Flavoxate

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Flavoxate
Flavoxate.svg
Systematic (IUPAC) name
2-(1-piperidyl)ethyl 3-methyl-4-oxo-2-phenylchromene-8-carboxylate
Clinical data
AHFS/Drugs.com monograph
MedlinePlus a682706
Identifiers
CAS Registry Number 15301-69-6 YesY
ATC code G04BD02
PubChem CID: 3354
IUPHAR/BPS 7187
DrugBank DB01148 YesY
ChemSpider 3237 YesY
UNII 3E74Y80MEY YesY
KEGG D07961 YesY
ChEBI CHEBI:5088 YesY
ChEMBL CHEMBL1493 N
Chemical data
Formula C24H25NO4
Molecular mass 391.46 g/mol
 N (what is this?)  (verify)

Flavoxate is an anticholinergic with antimuscarinic effects. Its muscle relaxant properties may be due to a direct action on the smooth muscle rather than by antagonizing muscarinic receptors.

Clinical uses[edit]

Flavoxate is used to treat urinary bladder spasms. It is available under the trade name Urispas (Paladin),Genurin (by Recordati, Italy) in Italy and KSA,Uritac by El Saad company in Syria, under the name Bladderon by Nippon Shinyaku of Japan, or Bladuril in Chile.

Flavoxate is indicated for symptomatic relief of interstitial cystitis, dysuria, urgency, nocturia, suprapubic pain, frequency and incontinence as may occur in cystitis, prostatitis, urethritis, urethrocystitis/urethrotrigonitis.

Side effects[edit]

Flavoxate is generally well tolerated, but can potentially cause, vomiting, upset stomach, dry mouth or throat, blurred vision, eye pain,[1] and increased sensitivity of your eyes to light.

Contraindications[edit]

Flavoxate is contraindicated in patients who have any of the following obstructive conditions: pyloric or duodenal obstruction, obstructive intestinal lesions or ileus, achalasia, gastrointestinal hemorrhage and obstructive uropathies of the lower urinary tract.

Synthesis[edit]

Smooth muscle relaxant. Prepn of the hydrochloride:[2] P. Da Re, U.S. Patent 2,921,070 and U.S. Patent 3,350,411 (1960 to Recordati and 1967 to Seceph).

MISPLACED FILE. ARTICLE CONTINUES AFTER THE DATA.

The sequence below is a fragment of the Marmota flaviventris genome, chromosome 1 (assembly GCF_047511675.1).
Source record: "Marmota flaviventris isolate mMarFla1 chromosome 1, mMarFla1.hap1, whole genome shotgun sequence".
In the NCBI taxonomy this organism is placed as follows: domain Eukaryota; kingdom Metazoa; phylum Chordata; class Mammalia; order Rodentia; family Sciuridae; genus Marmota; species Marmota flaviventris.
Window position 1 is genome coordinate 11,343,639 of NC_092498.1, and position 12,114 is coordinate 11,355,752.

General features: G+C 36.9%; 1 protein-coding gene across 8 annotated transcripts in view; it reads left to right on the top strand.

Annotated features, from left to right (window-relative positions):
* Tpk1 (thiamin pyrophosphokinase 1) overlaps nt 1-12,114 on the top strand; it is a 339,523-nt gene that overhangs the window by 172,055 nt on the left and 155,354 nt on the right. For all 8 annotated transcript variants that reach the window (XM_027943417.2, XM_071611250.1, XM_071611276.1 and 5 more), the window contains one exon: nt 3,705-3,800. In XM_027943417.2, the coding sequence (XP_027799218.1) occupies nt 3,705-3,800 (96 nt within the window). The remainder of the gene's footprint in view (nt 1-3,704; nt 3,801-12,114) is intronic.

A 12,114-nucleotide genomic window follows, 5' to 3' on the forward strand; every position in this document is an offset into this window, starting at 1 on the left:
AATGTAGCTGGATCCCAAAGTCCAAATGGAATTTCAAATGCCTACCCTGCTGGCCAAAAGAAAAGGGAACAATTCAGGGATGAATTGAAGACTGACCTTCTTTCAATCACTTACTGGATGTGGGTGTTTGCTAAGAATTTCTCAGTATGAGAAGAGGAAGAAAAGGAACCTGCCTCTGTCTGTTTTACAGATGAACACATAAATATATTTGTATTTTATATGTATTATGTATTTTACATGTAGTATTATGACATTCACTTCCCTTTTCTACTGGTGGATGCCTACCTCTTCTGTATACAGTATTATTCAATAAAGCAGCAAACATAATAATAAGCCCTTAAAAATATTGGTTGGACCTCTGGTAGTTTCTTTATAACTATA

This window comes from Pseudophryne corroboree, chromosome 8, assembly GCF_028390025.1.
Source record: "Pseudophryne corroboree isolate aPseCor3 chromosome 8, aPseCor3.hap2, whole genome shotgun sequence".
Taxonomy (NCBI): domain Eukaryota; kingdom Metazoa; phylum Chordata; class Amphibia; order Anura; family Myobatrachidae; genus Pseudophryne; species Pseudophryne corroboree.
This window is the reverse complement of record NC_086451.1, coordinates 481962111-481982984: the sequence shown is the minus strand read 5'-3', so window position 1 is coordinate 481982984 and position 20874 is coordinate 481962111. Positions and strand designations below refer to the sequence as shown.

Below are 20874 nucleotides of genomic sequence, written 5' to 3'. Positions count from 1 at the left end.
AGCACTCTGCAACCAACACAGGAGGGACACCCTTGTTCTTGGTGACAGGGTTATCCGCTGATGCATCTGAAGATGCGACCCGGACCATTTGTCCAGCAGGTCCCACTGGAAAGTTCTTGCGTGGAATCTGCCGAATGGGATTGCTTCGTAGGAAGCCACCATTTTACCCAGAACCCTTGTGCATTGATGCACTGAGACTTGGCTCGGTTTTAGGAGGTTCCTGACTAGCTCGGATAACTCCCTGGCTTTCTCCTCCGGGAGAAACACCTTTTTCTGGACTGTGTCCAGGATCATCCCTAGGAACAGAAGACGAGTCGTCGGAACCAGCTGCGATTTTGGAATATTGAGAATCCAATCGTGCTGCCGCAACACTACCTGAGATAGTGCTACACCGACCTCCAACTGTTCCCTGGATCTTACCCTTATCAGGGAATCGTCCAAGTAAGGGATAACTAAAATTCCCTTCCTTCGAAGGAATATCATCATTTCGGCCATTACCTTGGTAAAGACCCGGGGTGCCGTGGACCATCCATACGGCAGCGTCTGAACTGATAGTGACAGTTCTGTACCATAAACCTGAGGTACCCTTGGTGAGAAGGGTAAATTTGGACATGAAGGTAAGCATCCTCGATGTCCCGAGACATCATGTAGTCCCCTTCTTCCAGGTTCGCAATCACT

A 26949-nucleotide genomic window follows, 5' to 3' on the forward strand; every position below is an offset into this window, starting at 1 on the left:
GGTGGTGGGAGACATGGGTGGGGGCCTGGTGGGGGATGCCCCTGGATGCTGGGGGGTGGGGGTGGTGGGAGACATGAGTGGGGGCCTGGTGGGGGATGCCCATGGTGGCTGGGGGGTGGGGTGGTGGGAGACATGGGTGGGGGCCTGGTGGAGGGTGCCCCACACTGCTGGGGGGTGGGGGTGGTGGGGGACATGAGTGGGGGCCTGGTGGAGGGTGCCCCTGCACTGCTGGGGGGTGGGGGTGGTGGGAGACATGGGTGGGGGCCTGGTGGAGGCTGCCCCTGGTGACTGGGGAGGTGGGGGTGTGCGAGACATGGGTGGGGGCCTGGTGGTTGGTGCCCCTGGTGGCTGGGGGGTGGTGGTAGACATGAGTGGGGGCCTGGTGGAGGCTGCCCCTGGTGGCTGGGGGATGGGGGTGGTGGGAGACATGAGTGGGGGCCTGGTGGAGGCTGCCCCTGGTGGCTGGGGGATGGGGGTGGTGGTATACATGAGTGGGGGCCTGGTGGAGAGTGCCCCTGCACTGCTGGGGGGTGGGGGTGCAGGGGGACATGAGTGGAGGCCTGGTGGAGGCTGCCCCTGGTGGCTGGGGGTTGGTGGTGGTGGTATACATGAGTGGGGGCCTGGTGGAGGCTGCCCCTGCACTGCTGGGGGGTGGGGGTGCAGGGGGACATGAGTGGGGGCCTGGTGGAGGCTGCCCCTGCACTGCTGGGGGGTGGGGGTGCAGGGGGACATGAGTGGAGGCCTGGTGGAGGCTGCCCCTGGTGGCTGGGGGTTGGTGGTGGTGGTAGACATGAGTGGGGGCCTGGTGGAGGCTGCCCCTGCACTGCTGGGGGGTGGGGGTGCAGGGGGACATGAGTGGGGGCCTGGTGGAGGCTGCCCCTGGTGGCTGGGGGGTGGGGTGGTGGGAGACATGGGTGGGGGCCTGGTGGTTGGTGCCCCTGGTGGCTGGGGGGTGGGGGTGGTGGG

Nitration of hydroxypropiophenone (1) followed by conversion of the phenol to its methyl by means of MeI provides the intermediate 2; the nitro group is then reduced to the corresponding amine (3) by catalytic reduction. The newly formed amine is then replaced by a nitrile group by successive conversion to the diazonium salt by means of nitrous acid followed by treatment with cuprous cyanide (4). Rxn with aluminium chloride|AlCl3]] cleaves the methyl ether to afford the ortho acylphenol (5). This is converted to the chromone/flavone (6) in a Kostanecki acylation rxn with BzCl and NaOBz. The nitrile is next hydrolyzed to the carboxylic acid (7) by means of SOCl2 and that treated with β-Piperidylethanol. There is thus obtained flavoxate (8), a muscle relaxant whose name reflects its flavone nucleus.

See also[edit]

Notes[edit]

  1. ^ Zakir SM, Zaka-ur-Rab S, Salman MT, Khan RA. Bilateral acute angle closure glaucoma in a 50 year old female after oral administration of flavoxate. British Journal of Clinical Pharmacology. 2008. 66(5):726-727
  2. ^ Re, P. D.; Verlicchi, L.; Setnikar, I. (1960). "Some Basic Derivatives of 3-Methylflavone-8-carboxylic Acid". Journal of Medicinal and Pharmaceutical Chemistry 2 (3): 263. doi:10.1021/jm50010a002.  edit

References[edit]